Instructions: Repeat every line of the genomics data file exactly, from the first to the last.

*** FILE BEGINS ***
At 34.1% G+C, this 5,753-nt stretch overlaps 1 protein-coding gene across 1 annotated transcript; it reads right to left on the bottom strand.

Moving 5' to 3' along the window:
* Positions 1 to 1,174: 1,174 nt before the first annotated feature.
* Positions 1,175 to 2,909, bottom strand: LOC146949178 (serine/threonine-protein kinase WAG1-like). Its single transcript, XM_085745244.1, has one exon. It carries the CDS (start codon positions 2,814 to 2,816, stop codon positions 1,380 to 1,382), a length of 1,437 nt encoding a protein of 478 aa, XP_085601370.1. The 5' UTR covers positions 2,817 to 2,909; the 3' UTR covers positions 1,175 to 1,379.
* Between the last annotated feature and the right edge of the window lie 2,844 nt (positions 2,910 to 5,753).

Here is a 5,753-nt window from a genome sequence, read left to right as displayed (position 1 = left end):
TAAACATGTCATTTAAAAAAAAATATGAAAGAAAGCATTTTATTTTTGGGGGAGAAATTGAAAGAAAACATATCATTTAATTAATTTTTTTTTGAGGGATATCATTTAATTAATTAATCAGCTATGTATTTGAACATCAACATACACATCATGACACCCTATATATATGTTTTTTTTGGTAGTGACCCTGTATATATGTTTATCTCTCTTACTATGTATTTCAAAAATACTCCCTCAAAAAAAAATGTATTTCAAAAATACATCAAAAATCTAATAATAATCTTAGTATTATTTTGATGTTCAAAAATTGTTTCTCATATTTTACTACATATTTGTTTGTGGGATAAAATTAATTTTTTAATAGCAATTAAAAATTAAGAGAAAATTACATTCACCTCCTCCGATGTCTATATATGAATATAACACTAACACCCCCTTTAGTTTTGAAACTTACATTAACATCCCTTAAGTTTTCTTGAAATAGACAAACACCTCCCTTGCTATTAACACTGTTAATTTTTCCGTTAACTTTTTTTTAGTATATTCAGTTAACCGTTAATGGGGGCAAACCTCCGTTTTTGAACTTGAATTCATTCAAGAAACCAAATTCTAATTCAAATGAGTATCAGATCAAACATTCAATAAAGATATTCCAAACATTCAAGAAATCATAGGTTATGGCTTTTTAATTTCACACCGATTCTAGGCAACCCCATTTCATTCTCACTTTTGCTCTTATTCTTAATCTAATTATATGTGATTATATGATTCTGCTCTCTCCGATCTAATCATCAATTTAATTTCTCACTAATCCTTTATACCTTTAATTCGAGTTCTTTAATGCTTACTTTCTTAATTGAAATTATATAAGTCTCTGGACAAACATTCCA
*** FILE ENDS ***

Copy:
At 34.1% G+C, this 5,753-nt stretch overlaps 1 protein-coding gene across 1 annotated transcript; it reads right to left on the bottom strand.

Moving 5' to 3' along the window:
* Positions 1 to 1,174: 1,174 nt before the first annotated feature.
* Positions 1,175 to 2,909, bottom strand: LOC146949178 (serine/threonine-protein kinase WAG1-like). Its single transcript, XM_085745244.1, has one exon. It carries the CDS (start codon positions 2,814 to 2,816, stop codon positions 1,380 to 1,382), a length of 1,437 nt encoding a protein of 478 aa, XP_085601370.1. The 5' UTR covers positions 2,817 to 2,909; the 3' UTR covers positions 1,175 to 1,379.
* Between the last annotated feature and the right edge of the window lie 2,844 nt (positions 2,910 to 5,753).

Here is a 5,753-nt window from a genome sequence, read left to right as displayed (position 1 = left end):
TAAACATGTCATTTAAAAAAAAATATGAAAGAAAGCATTTTATTTTTGGGGGAGAAATTGAAAGAAAACATATCATTTAATTAATTTTTTTTTGAGGGATATCATTTAATTAATTAATCAGCTATGTATTTGAACATCAACATACACATCATGACACCCTATATATATGTTTTTTTTGGTAGTGACCCTGTATATATGTTTATCTCTCTTACTATGTATTTCAAAAATACTCCCTCAAAAAAAAATGTATTTCAAAAATACATCAAAAATCTAATAATAATCTTAGTATTATTTTGATGTTCAAAAATTGTTTCTCATATTTTACTACATATTTGTTTGTGGGATAAAATTAATTTTTTAATAGCAATTAAAAATTAAGAGAAAATTACATTCACCTCCTCCGATGTCTATATATGAATATAACACTAACACCCCCTTTAGTTTTGAAACTTACATTAACATCCCTTAAGTTTTCTTGAAATAGACAAACACCTCCCTTGCTATTAACACTGTTAATTTTTCCGTTAACTTTTTTTTAGTATATTCAGTTAACCGTTAATGGGGGCAAACCTCCGTTTTTGAACTTGAATTCATTCAAGAAACCAAATTCTAATTCAAATGAGTATCAGATCAAACATTCAATAAAGATATTCCAAACATTCAAGAAATCATAGGTTATGGCTTTTTAATTTCACACCGATTCTAGGCAACCCCATTTCATTCTCACTTTTGCTCTTATTCTTAATCTAATTATATGTGATTATATGATTCTGCTCTCTCCGATCTAATCATCAATTTAATTTCTCACTAATCCTTTATACCTTTAATTCGAGTTCTTTAATGCTTACTTTCTTAATTGAAATTATATAAGTCTCTGGACAAACATTCCA